Competition assays were performed in 24-well plates using PC3 cells. The cells were cultured until near confluence, and the medium was replaced by 400 μL of reaction medium (RPMI complemented with 2 mg/mL BSA, 4.8 mg/mL HEPES, 1 U/mL penicillin G and 1 μg/mL streptomycin). For the assay, equal volumes of radioactive and non-radioactive ligands were added. The concentration of [125I-Tyr4]bombesin (74 TBq/mmol; Perkin Elmer Life Science Products, Boston, MA, USA) was 10-12 M. Increasing concentrations (10-6 to 10-14) of the GRPR ligand were added. The plates were incubated for 40 min at 37°C with agitation. After the incubation, the reaction medium was removed, and the cells were washed three times with PBS at room temperature. The cells were harvested and counted in a gamma counter (Cobra II auto-gamma counter, Packard, MN, USA). Experiments were realized three times in triplicate. Data were analyzed with GraphPad Prism 5 Software (GraphPad Software, San Diego, CA, USA) to determine the IC50. Finally, the Ki was determined using Cheng and Pursoff's formula [32]. The Kd value for [125I-Tyr4]bombesin has been determined from experiments done under similar conditions and is 1.5 × 10-10 M.

Peptide radiolabeling with 64Cu

Our cyclotron facility provides 64Cu isotope on a routine basis for research purposes using a target system developed in collaboration with Advanced Cyclotron Systems Inc. (ACSI, Richmond, British Columbia, Canada). 64Cu was prepared on an EBCO TR-19 cyclotron (EBCO Technologies, Vancouver, Canada) by the 64Ni(p, n)64Cu nuclear reaction using an enriched 64Ni target electroplated on a rhodium disk [33]. [64Cu]CuCl2 was recovered from the target following the procedure of McCarthy et al. [34] and converted to [64Cu]copper[II] acetate by dissolving the [64Cu]CuCl2 in ammonium acetate (0.1 M; pH 5.5). Peptides were labeled with 64Cu following conditions optimized in our laboratory. Briefly, peptides (5 μg) were dissolved in a 0.1 M ammonium acetate buffer at pH 5.5 with [64Cu]Cu(OAc)2 (8 to 10 mCi, 296 to 370 MBq) in a total volume of 250 to 300 μL, and then, the resulting solution was incubated at 100°C for 10 min. The labeled product was purified by HPLC using a C-18 column and a radio-detector. The amount of radiolabeled peptide was determined by the peak area of the tracer in the UV-chromatogram compared to the UV peak area of the standard unlabelled peptide (Figure 3). In all cases, starting materials and radiolabeled peptides were separable. The peptide fraction was collected, evaporated and counted in a Capintec radioisotope calibrator (Capintec, Inc., NJ, USA) to calculate the specific activity of the product. Since 64Cu-labeled NOTA-dimer 1 and NOTA-dimer 2 were poorly soluble in physiological media, a mixture of DMF-PBS (10/90 v/v) was used to solubilize the peptides.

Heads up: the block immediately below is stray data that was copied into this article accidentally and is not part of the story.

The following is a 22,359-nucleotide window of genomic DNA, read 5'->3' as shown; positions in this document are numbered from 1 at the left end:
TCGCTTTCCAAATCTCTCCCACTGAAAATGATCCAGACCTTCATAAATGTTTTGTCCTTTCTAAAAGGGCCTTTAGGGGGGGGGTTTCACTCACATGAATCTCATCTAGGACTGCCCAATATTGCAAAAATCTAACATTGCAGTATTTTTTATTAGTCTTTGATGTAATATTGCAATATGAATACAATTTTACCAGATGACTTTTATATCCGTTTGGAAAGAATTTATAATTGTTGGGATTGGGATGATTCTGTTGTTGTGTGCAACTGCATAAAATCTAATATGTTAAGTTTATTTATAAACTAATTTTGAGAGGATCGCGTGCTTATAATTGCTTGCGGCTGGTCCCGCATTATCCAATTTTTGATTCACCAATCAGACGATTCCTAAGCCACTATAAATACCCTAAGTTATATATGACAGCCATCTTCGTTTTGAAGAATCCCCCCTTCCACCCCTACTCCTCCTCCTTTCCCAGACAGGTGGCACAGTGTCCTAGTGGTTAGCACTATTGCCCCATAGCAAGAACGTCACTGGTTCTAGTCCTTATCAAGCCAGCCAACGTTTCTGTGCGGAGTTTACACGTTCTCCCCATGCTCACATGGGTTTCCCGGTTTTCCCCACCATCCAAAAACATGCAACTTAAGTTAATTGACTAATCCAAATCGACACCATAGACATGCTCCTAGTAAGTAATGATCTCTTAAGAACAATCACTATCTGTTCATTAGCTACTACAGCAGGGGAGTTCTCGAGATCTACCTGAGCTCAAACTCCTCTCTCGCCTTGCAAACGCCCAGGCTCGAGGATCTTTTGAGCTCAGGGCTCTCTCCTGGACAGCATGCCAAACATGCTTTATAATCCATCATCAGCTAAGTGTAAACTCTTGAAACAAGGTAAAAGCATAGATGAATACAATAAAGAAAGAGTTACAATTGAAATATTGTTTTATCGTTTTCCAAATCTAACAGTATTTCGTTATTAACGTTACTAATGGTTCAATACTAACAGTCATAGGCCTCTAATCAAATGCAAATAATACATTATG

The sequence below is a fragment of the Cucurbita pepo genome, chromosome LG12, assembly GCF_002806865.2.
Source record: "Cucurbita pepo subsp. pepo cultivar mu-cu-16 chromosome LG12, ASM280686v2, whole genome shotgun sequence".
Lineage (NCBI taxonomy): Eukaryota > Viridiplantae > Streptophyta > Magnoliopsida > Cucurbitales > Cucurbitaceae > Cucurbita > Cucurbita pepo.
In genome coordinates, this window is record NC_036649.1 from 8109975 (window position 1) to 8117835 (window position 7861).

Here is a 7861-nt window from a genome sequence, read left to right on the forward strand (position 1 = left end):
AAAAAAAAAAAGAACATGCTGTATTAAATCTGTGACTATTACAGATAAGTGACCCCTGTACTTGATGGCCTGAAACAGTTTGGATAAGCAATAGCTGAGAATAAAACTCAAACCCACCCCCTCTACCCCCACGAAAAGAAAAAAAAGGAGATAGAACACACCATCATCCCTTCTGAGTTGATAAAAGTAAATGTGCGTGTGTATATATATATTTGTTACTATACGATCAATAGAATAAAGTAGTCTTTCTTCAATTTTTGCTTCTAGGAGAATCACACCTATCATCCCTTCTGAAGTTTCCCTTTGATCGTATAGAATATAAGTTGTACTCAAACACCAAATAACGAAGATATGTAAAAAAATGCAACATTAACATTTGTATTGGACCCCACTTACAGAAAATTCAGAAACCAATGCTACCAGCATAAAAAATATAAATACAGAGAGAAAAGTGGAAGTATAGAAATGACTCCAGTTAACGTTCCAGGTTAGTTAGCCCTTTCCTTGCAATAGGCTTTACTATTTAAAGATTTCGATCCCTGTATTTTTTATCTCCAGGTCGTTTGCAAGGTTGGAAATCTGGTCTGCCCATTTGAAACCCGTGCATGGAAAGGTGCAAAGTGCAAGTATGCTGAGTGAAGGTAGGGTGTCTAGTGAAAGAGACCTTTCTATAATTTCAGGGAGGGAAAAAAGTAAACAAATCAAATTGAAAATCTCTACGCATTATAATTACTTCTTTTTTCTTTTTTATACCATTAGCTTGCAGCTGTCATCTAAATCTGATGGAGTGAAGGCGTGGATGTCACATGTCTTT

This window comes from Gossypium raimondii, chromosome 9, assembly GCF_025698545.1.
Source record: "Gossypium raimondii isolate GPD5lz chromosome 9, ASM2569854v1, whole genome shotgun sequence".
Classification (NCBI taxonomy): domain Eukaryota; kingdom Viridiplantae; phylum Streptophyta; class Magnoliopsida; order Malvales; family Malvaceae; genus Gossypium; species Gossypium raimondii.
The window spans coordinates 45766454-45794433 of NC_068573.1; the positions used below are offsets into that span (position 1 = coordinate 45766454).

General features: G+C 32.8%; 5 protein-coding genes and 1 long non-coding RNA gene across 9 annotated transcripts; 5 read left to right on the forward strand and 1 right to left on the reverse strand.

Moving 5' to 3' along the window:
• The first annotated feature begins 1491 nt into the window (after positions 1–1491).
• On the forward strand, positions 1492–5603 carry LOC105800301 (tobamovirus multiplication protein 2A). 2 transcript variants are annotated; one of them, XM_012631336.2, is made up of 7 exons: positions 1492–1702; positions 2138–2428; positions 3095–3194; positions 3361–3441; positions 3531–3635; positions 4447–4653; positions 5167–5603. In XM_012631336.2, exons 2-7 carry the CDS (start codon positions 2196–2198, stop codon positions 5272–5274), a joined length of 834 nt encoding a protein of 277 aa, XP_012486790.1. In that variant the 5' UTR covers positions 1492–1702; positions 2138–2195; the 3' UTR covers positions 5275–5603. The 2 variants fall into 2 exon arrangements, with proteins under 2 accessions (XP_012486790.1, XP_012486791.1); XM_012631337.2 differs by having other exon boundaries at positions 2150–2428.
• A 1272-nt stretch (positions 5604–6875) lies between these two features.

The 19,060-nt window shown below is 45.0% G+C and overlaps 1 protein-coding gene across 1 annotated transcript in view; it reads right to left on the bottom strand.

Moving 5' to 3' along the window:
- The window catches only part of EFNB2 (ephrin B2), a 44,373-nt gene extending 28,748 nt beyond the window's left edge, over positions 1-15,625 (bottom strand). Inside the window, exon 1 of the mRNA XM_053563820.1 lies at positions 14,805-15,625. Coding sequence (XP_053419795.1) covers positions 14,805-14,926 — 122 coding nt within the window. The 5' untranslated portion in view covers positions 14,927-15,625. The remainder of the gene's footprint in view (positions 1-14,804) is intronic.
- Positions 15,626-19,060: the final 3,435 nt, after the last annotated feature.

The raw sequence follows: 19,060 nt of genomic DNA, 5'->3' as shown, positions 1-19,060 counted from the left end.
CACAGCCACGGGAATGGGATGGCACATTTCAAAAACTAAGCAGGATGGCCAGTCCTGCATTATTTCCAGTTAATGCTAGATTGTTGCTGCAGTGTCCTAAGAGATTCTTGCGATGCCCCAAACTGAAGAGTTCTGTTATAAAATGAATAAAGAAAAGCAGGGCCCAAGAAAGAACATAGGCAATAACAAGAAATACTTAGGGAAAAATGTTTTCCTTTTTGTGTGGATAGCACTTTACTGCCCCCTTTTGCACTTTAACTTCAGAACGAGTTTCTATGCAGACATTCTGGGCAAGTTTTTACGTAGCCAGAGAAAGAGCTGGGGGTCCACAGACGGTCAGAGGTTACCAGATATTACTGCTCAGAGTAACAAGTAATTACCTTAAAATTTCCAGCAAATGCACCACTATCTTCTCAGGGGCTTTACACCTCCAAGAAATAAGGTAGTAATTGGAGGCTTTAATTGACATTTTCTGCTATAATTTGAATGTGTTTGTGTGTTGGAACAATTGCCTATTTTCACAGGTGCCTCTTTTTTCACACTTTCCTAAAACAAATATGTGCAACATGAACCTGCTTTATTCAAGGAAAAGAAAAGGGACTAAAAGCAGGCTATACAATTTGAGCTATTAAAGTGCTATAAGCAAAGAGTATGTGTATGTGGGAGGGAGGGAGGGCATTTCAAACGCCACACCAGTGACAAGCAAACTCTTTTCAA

thumbnailFigure 3. Representative radio-HPLCs for the purification of 64Cu/NOTA-monomer. Ultraviolet [UV] profile of the starting material (223 nm; absorbance units, black line), UV profile of the purified 64Cu/NOTA-monomer (223 nm, absorbance units, blue line), radioactive detection of the purified 64Cu/NOTA-monomer (mV, red line).

In vivo stability studies

Plasma and in vivo stability studies were realized as previously described by our group [35]. Briefly, after peptide reconstitution, studies were carried out by incubating the tracers in mouse plasma for a period of 24 h and by injecting around 15 to 25 MBq (400 to 650 μCi; 100 μL) of 64Cu/peptide to female Balb/c mice; 3 mice per peptide. After 24 h, a portion of the incubation mixtures in plasma or blood samples taken from the back paw were quenched with equal amounts of MeCN, chilled (4°C) and centrifuged, and the supernatant was assayed by HPLC. The stability was also determined by radio-TLC directly from plasma and blood samples without further handling; free 64Cu and purified radiolabeled peptides were used as standards. The radio-TLCs were eluted on C-18-coated plastic sheets with 0.1 M sodium citrate buffer at pH 5.5 using an instant imager system for the radio-detection.

Biodistribution studies in Balb/c mice

To determine the in vivo GRPR-targeting efficacy of labeled peptides, biodistribution of female Balb/c mice were realized with a minimum of 4 mice for each condition. Briefly, mice were injected with 370 to 740 kBq (10 to 20 μCi; 100 μL) of either 64Cu/NOTA-monomer, 64Cu/NOTA-dimer 1 or 64Cu/NOTA-dimer 2 via the caudal vein. The animals were sacrificed with CO2 at 30 min post-injection [p.i.]. Organs of interest were then collected, weighed and measured in a gamma counter. The results were expressed as percentage of the injected dose per gram of tissue [%ID/g].